In Janus v. AFSCME, the Supreme Court decided that, under the First Amendment, public-sector employees could not be compelled to pay fees to unions that they did not want to join. But that did not fully resolve the case: Janus also asked for damages to compensate him for fees that had already been collected.
This raises a tricky issue. When the fees were charged, they were legal under Supreme Court precedent — but the Court has now decided that the precedent was wrong, and that the fees were actually illegal under the true meaning of the Constitution. Hitting the union with damages smacks of ex post facto punishment (and no doubt would lead to lots of similar claims against other unions), but on the other hand, it doesn’t seem right to tell Janus simultaneously that (A) it was unconstitutional to make him pay the fees and (B) he’s not entitled to his money back.
A new court decision sides with the union. Under federal law, individuals can sue government actors for violations of their rights, and this applies as well to private parties (such as unions) that invoke state statutes to violate rights. However, there’s a murky legal question of when private parties are able to invoke the “good faith” defense available to public officials in such cases.
The new opinion reports that “although the [court’s own] Seventh Circuit has not yet addressed the issue, ‘[e]very federal appellate court that has considered the good-faith defense . . . has found that it exists for private parties.’” It further concludes that if there’s a good-faith defense available, it applies in this case (citations removed):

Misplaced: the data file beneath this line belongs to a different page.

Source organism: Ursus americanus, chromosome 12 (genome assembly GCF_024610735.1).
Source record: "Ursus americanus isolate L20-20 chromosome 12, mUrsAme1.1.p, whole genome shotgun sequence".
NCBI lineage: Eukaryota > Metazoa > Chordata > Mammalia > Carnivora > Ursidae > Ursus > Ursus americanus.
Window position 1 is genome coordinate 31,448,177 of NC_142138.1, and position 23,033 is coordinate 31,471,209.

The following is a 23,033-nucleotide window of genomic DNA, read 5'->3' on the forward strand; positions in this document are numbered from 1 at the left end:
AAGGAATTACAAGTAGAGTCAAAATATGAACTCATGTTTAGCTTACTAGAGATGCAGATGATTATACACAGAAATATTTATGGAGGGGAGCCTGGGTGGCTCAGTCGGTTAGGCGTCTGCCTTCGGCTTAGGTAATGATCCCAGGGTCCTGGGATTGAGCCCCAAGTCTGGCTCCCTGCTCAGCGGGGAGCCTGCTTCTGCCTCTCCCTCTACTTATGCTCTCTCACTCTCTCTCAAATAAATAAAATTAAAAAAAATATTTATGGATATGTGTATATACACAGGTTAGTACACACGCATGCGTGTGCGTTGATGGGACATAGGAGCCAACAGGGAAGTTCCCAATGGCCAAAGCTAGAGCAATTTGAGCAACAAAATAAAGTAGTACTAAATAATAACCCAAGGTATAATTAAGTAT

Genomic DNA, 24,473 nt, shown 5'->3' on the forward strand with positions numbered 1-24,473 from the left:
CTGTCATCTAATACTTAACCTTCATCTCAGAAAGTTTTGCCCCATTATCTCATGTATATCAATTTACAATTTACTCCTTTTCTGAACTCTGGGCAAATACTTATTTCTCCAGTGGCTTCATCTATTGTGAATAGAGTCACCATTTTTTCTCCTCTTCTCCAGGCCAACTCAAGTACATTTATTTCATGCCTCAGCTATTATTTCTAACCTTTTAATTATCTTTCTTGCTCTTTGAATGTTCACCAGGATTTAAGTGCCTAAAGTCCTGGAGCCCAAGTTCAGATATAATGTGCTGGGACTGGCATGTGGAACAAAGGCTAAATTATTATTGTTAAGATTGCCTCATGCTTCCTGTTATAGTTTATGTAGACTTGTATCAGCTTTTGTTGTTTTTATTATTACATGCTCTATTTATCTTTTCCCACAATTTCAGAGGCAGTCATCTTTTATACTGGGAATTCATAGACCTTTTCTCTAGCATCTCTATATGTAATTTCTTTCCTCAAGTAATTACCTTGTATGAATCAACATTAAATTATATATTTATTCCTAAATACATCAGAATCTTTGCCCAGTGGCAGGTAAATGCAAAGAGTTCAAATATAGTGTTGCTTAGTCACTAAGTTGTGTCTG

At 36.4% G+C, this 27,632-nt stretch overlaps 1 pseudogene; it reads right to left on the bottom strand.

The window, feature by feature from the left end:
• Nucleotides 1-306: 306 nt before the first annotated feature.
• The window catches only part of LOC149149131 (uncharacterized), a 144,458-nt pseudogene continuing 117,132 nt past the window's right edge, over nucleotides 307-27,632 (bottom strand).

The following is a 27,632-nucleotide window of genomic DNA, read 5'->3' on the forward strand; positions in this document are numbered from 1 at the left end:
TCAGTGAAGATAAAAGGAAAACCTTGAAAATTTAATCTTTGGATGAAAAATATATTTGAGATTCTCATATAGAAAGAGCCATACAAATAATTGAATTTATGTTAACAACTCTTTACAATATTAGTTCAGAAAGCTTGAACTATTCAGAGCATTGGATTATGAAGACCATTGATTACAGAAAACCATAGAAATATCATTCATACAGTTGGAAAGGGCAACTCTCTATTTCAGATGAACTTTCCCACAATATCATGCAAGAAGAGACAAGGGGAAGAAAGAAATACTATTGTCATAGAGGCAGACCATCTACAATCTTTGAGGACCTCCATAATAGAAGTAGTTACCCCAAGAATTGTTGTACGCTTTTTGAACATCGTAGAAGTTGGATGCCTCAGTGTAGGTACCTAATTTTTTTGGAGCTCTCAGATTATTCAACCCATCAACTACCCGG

The statute on which defendant relied had been considered constitutional for 41 years. It is true, as plaintiff argues, that in Harris v. Quinn, the Court found that collection of compulsory fair-share fees from in-home-care personal assistants who were not full-fledged public employees, was unconstitutional, but left for another day whether Abood remained good law. Plaintiffs argue that, as the Janus court stated, “unions have been on notice for years regarding this Court’s misgivings about [Abood],” and that “any public-sector union seeking an agency fee provision in a collective-bargaining agreement must have understood that the constitutionality of such a provision was uncertain.”
Despite these statements in Janus, prior to the instant case Abood remained the law of the land. And, despite these statements, there was no way for defendant to predict the resolution of this case. Indeed, had the general and/or presidential election resulted differently, the composition of the Supreme Court that decided the case may well have been different, leading to a different result. . . . Defendants’ action were in accord with a constitutionally valid state statute. Nothing presented by plaintiff prevents application of that defense to defendant AFSCME. Defendant AFSCME followed the law and could not reasonably anticipate that the law would change.
Josh Blackman has put the decision online here. And coincidentally, today Janus will be receiving the Whittaker Chambers Award at National Review Institute’s 2019 Ideas Summit.